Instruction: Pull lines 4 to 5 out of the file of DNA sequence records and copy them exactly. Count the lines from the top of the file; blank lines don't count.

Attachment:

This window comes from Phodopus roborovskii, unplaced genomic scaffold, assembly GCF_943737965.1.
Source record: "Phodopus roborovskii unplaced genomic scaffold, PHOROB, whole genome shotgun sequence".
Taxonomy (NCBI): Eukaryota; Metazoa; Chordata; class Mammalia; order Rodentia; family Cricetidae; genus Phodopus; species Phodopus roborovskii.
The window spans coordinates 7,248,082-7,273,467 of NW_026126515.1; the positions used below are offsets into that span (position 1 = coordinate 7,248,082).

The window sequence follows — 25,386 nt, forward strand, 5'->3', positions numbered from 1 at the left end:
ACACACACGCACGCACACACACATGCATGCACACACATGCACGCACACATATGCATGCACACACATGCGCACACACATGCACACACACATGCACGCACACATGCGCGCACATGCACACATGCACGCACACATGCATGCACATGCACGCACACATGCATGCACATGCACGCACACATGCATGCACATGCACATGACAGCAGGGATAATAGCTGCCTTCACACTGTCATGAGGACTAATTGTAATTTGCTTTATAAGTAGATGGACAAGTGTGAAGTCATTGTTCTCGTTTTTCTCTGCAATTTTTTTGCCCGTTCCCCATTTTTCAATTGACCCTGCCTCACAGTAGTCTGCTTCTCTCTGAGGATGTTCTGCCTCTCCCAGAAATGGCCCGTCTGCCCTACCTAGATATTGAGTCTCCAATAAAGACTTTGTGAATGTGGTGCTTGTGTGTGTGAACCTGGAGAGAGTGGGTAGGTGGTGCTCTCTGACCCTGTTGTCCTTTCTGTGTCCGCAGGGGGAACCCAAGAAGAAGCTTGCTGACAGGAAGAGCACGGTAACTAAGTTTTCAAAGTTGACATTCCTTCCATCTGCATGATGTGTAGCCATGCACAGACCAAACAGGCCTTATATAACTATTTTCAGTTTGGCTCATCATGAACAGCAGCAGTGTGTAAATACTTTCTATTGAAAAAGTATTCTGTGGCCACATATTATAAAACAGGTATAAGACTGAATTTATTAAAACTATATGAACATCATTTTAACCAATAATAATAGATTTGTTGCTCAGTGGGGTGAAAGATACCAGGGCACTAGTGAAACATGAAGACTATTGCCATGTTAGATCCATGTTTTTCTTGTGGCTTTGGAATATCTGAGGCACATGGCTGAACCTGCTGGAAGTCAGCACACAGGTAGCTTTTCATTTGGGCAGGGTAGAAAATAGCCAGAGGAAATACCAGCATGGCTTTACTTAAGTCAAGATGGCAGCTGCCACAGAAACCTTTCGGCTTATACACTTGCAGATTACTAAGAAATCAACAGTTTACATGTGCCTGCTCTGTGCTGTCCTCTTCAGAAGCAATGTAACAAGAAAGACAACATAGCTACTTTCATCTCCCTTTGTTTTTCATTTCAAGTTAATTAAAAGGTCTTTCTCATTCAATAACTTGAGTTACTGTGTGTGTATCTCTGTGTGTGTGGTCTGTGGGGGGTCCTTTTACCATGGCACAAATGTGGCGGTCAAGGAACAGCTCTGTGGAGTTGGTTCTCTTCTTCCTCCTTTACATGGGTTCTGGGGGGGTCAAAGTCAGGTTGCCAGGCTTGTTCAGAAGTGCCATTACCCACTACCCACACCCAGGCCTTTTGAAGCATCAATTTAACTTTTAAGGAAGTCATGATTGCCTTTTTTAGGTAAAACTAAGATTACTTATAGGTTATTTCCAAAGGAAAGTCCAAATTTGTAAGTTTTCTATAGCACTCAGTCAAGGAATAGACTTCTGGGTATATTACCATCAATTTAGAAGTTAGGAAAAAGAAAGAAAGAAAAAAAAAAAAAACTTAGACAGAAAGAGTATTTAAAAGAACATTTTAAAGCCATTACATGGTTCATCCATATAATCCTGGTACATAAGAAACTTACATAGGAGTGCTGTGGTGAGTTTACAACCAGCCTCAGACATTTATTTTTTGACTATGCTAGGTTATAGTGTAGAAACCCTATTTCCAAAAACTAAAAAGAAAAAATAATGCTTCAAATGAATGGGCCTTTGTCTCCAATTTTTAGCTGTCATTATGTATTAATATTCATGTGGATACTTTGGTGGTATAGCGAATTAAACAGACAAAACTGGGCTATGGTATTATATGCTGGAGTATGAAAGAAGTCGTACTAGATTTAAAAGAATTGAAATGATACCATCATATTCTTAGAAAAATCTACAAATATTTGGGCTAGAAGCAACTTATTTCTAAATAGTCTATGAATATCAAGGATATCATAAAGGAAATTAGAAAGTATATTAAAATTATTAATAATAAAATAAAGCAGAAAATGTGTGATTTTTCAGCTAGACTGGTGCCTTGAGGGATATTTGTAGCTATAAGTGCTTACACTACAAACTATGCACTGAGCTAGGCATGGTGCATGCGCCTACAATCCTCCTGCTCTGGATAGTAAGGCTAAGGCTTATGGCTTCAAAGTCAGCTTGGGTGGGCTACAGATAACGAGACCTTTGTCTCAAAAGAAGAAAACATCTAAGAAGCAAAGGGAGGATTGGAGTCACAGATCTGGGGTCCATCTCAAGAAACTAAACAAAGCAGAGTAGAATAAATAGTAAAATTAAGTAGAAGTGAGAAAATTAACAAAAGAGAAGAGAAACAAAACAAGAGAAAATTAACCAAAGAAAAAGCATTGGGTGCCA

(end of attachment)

The window spans coordinates 7,248,082-7,273,467 of NW_026126515.1; the positions used below are offsets into that span (position 1 = coordinate 7,248,082).

The window sequence follows — 25,386 nt, forward strand, 5'->3', positions numbered from 1 at the left end: